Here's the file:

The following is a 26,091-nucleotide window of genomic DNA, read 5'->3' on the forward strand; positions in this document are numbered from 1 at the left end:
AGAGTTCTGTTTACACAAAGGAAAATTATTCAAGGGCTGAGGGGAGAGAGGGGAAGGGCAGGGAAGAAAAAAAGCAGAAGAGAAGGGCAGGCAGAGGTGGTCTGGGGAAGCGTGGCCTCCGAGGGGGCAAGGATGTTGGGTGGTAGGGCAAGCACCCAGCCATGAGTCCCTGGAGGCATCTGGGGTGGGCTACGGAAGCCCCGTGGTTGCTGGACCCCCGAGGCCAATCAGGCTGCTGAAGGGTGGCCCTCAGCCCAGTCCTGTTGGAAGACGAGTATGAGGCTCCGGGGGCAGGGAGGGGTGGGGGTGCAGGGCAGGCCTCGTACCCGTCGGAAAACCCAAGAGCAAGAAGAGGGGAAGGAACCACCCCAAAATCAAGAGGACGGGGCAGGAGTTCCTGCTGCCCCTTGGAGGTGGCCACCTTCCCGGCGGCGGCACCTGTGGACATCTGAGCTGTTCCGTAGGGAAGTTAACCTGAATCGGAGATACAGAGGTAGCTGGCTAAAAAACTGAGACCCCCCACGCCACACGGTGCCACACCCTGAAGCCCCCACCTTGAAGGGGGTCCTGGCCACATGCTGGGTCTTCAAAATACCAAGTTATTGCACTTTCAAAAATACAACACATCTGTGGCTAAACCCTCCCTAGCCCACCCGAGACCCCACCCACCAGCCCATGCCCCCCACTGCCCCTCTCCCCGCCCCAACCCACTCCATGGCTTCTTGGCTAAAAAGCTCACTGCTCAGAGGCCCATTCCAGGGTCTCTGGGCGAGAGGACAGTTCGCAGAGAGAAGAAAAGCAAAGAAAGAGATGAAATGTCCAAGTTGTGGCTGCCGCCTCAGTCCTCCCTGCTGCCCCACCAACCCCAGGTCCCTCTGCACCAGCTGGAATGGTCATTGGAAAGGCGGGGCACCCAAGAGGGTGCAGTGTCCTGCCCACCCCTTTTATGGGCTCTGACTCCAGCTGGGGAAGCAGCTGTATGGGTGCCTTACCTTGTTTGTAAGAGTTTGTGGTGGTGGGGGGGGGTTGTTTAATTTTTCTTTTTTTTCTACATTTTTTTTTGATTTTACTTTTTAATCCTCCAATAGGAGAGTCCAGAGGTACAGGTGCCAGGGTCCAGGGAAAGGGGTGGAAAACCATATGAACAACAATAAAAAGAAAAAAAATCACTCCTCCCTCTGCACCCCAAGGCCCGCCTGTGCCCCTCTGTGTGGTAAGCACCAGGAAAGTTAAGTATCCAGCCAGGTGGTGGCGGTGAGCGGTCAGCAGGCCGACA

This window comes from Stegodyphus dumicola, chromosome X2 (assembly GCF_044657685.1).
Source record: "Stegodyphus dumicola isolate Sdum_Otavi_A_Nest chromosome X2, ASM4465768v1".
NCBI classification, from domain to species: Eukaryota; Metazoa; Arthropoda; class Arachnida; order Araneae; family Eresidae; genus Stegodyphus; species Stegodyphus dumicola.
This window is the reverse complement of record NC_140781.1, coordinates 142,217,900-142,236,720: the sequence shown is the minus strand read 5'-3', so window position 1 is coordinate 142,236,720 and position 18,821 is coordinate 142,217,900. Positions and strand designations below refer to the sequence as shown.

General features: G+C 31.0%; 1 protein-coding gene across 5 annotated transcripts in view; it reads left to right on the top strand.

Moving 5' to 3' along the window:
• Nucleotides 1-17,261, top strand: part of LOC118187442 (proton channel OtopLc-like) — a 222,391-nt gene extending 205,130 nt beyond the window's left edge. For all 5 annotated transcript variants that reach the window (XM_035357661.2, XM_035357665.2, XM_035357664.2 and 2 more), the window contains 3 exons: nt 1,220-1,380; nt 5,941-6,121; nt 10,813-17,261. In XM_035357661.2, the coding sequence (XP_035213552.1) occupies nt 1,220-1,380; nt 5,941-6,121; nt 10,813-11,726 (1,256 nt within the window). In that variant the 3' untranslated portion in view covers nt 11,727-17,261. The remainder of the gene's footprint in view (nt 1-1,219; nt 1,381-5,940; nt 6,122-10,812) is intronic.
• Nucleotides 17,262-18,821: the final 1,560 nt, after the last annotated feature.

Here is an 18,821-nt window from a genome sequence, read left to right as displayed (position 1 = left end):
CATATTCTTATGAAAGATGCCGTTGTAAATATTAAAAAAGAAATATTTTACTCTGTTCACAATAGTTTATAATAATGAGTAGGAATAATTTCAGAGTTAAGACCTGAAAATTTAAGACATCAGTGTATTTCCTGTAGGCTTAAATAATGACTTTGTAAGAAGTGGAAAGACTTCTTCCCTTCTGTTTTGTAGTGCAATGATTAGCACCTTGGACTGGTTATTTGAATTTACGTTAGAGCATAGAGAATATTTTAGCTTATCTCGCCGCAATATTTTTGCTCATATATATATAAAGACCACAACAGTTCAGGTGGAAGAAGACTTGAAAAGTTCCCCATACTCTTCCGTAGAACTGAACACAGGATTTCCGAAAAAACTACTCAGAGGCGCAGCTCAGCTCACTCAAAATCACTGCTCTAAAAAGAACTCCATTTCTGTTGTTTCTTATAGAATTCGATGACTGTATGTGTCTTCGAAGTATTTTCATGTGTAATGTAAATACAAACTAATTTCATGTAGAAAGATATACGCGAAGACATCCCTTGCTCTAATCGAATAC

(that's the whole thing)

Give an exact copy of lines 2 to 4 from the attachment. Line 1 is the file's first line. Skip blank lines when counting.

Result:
AGAGTTCTGTTTACACAAAGGAAAATTATTCAAGGGCTGAGGGGAGAGAGGGGAAGGGCAGGGAAGAAAAAAAGCAGAAGAGAAGGGCAGGCAGAGGTGGTCTGGGGAAGCGTGGCCTCCGAGGGGGCAAGGATGTTGGGTGGTAGGGCAAGCACCCAGCCATGAGTCCCTGGAGGCATCTGGGGTGGGCTACGGAAGCCCCGTGGTTGCTGGACCCCCGAGGCCAATCAGGCTGCTGAAGGGTGGCCCTCAGCCCAGTCCTGTTGGAAGACGAGTATGAGGCTCCGGGGGCAGGGAGGGGTGGGGGTGCAGGGCAGGCCTCGTACCCGTCGGAAAACCCAAGAGCAAGAAGAGGGGAAGGAACCACCCCAAAATCAAGAGGACGGGGCAGGAGTTCCTGCTGCCCCTTGGAGGTGGCCACCTTCCCGGCGGCGGCACCTGTGGACATCTGAGCTGTTCCGTAGGGAAGTTAACCTGAATCGGAGATACAGAGGTAGCTGGCTAAAAAACTGAGACCCCCCACGCCACACGGTGCCACACCCTGAAGCCCCCACCTTGAAGGGGGTCCTGGCCACATGCTGGGTCTTCAAAATACCAAGTTATTGCACTTTCAAAAATACAACACATCTGTGGCTAAACCCTCCCTAGCCCACCCGAGACCCCACCCACCAGCCCATGCCCCCCACTGCCCCTCTCCCCGCCCCAACCCACTCCATGGCTTCTTGGCTAAAAAGCTCACTGCTCAGAGGCCCATTCCAGGGTCTCTGGGCGAGAGGACAGTTCGCAGAGAGAAGAAAAGCAAAGAAAGAGATGAAATGTCCAAGTTGTGGCTGCCGCCTCAGTCCTCCCTGCTGCCCCACCAACCCCAGGTCCCTCTGCACCAGCTGGAATGGTCATTGGAAAGGCGGGGCACCCAAGAGGGTGCAGTGTCCTGCCCACCCCTTTTATGGGCTCTGACTCCAGCTGGGGAAGCAGCTGTATGGGTGCCTTACCTTGTTTGTAAGAGTTTGTGGTGGTGGGGGGGGGTTGTTTAATTTTTCTTTTTTTTCTACATTTTTTTTTGATTTTACTTTTTAATCCTCCAATAGGAGAGTCCAGAGGTACAGGTGCCAGGGTCCAGGGAAAGGGGTGGAAAACCATATGAACAACAATAAAAAGAAAAAAAATCACTCCTCCCTCTGCACCCCAAGGCCCGCCTGTGCCCCTCTGTGTGGTAAGCACCAGGAAAGTTAAGTATCCAGCCAGGTGGTGGCGGTGAGCGGTCAGCAGGCCGACA

This window comes from Stegodyphus dumicola, chromosome X2 (assembly GCF_044657685.1).
Source record: "Stegodyphus dumicola isolate Sdum_Otavi_A_Nest chromosome X2, ASM4465768v1".